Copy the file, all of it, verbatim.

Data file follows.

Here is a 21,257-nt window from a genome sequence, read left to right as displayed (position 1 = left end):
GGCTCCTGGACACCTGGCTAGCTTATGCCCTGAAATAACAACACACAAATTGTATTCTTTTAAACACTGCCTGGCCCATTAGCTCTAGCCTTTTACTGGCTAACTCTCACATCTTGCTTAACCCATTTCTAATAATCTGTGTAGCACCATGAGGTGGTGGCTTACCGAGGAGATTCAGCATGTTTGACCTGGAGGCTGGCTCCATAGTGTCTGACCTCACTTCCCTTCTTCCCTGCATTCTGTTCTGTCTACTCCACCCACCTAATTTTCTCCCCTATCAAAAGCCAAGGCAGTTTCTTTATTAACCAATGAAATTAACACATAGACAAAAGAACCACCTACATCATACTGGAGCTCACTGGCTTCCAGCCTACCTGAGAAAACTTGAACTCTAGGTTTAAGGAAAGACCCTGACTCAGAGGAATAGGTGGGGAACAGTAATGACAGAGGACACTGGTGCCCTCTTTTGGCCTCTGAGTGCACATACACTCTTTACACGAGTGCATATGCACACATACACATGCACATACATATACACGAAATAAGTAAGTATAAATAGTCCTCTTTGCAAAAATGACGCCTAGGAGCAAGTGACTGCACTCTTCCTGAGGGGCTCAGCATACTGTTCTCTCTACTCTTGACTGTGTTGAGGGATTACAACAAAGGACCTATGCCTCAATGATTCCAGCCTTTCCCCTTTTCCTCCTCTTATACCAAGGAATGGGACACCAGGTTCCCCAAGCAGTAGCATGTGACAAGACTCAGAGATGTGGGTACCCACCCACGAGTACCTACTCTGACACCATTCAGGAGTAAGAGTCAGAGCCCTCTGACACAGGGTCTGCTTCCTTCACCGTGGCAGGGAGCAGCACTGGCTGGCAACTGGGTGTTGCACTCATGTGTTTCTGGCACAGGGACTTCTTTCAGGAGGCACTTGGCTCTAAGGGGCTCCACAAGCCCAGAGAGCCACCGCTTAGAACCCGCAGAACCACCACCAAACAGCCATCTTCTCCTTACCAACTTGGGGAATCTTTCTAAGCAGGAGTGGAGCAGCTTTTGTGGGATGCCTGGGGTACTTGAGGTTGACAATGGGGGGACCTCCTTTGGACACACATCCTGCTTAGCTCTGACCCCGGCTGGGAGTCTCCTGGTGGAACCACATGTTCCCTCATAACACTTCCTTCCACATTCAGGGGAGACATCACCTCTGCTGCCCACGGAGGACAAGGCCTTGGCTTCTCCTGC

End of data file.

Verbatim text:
Here is a 21,257-nt window from a genome sequence, read left to right as displayed (position 1 = left end):
GGCTCCTGGACACCTGGCTAGCTTATGCCCTGAAATAACAACACACAAATTGTATTCTTTTAAACACTGCCTGGCCCATTAGCTCTAGCCTTTTACTGGCTAACTCTCACATCTTGCTTAACCCATTTCTAATAATCTGTGTAGCACCATGAGGTGGTGGCTTACCGAGGAGATTCAGCATGTTTGACCTGGAGGCTGGCTCCATAGTGTCTGACCTCACTTCCCTTCTTCCCTGCATTCTGTTCTGTCTACTCCACCCACCTAATTTTCTCCCCTATCAAAAGCCAAGGCAGTTTCTTTATTAACCAATGAAATTAACACATAGACAAAAGAACCACCTACATCATACTGGAGCTCACTGGCTTCCAGCCTACCTGAGAAAACTTGAACTCTAGGTTTAAGGAAAGACCCTGACTCAGAGGAATAGGTGGGGAACAGTAATGACAGAGGACACTGGTGCCCTCTTTTGGCCTCTGAGTGCACATACACTCTTTACACGAGTGCATATGCACACATACACATGCACATACATATACACGAAATAAGTAAGTATAAATAGTCCTCTTTGCAAAAATGACGCCTAGGAGCAAGTGACTGCACTCTTCCTGAGGGGCTCAGCATACTGTTCTCTCTACTCTTGACTGTGTTGAGGGATTACAACAAAGGACCTATGCCTCAATGATTCCAGCCTTTCCCCTTTTCCTCCTCTTATACCAAGGAATGGGACACCAGGTTCCCCAAGCAGTAGCATGTGACAAGACTCAGAGATGTGGGTACCCACCCACGAGTACCTACTCTGACACCATTCAGGAGTAAGAGTCAGAGCCCTCTGACACAGGGTCTGCTTCCTTCACCGTGGCAGGGAGCAGCACTGGCTGGCAACTGGGTGTTGCACTCATGTGTTTCTGGCACAGGGACTTCTTTCAGGAGGCACTTGGCTCTAAGGGGCTCCACAAGCCCAGAGAGCCACCGCTTAGAACCCGCAGAACCACCACCAAACAGCCATCTTCTCCTTACCAACTTGGGGAATCTTTCTAAGCAGGAGTGGAGCAGCTTTTGTGGGATGCCTGGGGTACTTGAGGTTGACAATGGGGGGACCTCCTTTGGACACACATCCTGCTTAGCTCTGACCCCGGCTGGGAGTCTCCTGGTGGAACCACATGTTCCCTCATAACACTTCCTTCCACATTCAGGGGAGACATCACCTCTGCTGCCCACGGAGGACAAGGCCTTGGCTTCTCCTGC